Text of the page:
Mental Health Wellbeing and diet

Mental Health Wellbeing and diet

~Jane Whitehead

mental health blog 01

We live in a busy, busy world. All our gadgets to help us save time have not really worked that well. They break for a start, or become archaic in just a couple of years rendering them useless which means, of course, that you have to keep working to save for a replacement. Moreover, modern technology ensures that unless you have a degree in engineering, you can’t fix it yourself either.

Mind you, I’m not keen to go back to washing ‘the husbands’ smalls in a copper and washing machines are the only pieces of modern equipment that I am truly grateful for. The rest of the gear is great while it is new and working properly.

What the hell has this got to do with food you may well ask? It can be very stressful and particularly for some of us who are more ‘mature’ and not born with an iPad in our hands. In some areas of technology it is not a matter of ‘keeping up with the Jones’’, if you don’t buy the latest you just can’t use anything at all. I had an old brick of a mobile phone for years, it served its purpose as a phone, and I was happy but when the second battery finally died there were no new batteries to buy. The phone was outdated thus the batteries were too so there was no need to keep making them. I had to upgrade to a new phone.

Food; ok. We work harder and for longer hours than ever before. These days both adults in the family unit work which means that household chores need to be shared with the whole family. When we are pushed for time and busy, working late, studying, children’s extracurricular needs and so on our families can suffer. It can be difficult to maintain a routine meal time with all the family present which means losing out on vital family connectedness.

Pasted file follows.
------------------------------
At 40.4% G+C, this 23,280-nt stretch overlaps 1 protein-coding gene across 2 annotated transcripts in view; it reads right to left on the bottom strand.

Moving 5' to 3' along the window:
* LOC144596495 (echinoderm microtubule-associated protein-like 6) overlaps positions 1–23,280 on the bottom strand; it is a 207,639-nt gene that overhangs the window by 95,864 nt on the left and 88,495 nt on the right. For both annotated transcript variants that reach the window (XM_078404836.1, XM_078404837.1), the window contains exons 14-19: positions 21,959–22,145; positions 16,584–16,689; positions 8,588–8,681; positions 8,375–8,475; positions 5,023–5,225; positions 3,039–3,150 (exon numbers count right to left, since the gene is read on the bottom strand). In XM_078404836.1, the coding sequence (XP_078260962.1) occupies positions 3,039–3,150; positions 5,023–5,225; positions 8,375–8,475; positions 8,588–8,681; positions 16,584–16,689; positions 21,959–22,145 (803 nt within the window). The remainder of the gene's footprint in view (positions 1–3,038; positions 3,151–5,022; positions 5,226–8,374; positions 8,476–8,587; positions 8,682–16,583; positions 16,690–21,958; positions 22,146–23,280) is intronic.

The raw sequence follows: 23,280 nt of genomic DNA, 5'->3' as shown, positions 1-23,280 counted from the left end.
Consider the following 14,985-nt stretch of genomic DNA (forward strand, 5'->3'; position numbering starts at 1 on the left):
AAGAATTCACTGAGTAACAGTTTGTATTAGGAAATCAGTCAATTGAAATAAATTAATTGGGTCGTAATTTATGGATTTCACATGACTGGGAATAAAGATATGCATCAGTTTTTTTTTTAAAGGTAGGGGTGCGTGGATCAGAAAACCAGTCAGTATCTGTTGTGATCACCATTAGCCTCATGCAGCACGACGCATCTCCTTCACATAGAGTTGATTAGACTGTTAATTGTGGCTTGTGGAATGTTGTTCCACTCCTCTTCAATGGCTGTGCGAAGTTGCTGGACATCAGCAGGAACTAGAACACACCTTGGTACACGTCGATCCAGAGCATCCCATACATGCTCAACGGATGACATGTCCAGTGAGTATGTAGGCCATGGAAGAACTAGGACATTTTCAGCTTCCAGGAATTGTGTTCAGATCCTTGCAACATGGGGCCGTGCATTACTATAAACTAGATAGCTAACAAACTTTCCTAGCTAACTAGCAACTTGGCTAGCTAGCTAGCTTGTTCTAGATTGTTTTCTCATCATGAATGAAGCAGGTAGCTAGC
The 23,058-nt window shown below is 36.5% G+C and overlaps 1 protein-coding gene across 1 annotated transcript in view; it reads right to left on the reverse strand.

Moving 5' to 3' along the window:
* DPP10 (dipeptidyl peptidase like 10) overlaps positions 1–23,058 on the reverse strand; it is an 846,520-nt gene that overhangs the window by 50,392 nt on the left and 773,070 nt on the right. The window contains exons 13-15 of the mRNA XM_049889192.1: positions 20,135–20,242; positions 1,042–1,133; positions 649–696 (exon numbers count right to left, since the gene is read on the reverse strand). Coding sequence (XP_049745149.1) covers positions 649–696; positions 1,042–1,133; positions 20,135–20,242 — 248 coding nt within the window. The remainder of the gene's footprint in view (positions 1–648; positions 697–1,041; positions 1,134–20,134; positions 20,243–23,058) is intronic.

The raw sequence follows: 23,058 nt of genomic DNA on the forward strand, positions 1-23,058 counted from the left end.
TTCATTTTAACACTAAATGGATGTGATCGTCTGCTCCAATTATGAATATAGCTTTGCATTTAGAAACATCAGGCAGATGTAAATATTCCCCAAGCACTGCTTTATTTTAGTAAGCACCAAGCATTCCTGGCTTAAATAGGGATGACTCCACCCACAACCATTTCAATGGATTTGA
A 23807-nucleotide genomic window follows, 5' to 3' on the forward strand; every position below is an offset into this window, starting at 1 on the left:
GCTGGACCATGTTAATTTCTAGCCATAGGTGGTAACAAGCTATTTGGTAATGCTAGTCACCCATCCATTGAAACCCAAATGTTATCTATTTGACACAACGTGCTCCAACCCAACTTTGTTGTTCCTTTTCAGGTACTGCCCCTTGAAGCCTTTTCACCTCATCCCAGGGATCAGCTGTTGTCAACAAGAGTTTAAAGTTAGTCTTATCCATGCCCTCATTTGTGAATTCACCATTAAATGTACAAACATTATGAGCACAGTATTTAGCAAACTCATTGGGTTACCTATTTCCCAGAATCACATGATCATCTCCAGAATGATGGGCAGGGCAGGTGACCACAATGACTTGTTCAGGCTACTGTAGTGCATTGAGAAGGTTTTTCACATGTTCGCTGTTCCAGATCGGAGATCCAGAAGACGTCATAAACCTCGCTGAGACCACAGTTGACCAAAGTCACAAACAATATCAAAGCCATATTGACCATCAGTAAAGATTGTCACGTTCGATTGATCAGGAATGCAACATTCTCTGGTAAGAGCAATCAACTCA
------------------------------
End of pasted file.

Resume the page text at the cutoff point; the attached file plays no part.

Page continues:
I have mentioned in previous blogs that meal times should be an enjoyable experience for families. Sometimes that can be hard to do. We need to shift our thinking about shopping, preparing and cooking meals. All of the household need to be responsible and involved in the process.

Shopping at markets is fun, the atmosphere is relaxed and friendly and by and large cheaper than the local supermarkets. Taking your kids shopping at the market is a saner option than taking them to the supermarket.

Get active in the garden and start growing your own fruit and vegetables. Herbs are a good place to start. They are the most expensive produce per kilo in the shop and so easy to grow yourself. I have grown them in broccoli boxes along with capsicum and spinach. It will fit easily on a balcony space to boot. If kids are involved in gardening they are outside, active and accomplishing something which is great for their sense of worth and self-esteem. Enquire about local community gardens. Your local council should be able to guide you.

Cooking: kids love cooking and just think; when they are old enough you can kick back and let them take control. The rule in our house was, ‘whoever cooked did not have to do the dishes.’ That got our son keen to cook that is for sure. Weekends can be a time where more complex or time consuming meals can be cooked up and stored in the fridge or freezer for the weeknights that are hectic. Baking on the weekend for school lunches saves time during the week as well. Market shopping and cook ups on the weekend are a lot more relaxing and you have the time to be creative. My sister even made up all the bread-rolls for the week on a Sunday to save time during the week.

Shopping in a friendly environment, cooking while relaxed, spending time as a family, being outside in the garden, going fishing all contribute to mental health and wellbeing. If we are feeling stressed and under pressure we are more likely to eat the wrong foods or skip meals which contribute to mood swings, anxiety and depression.

There is increasing research looking at food and mental health. Not surprisingly healthy fresh food and a balanced diet promote sound mental health.

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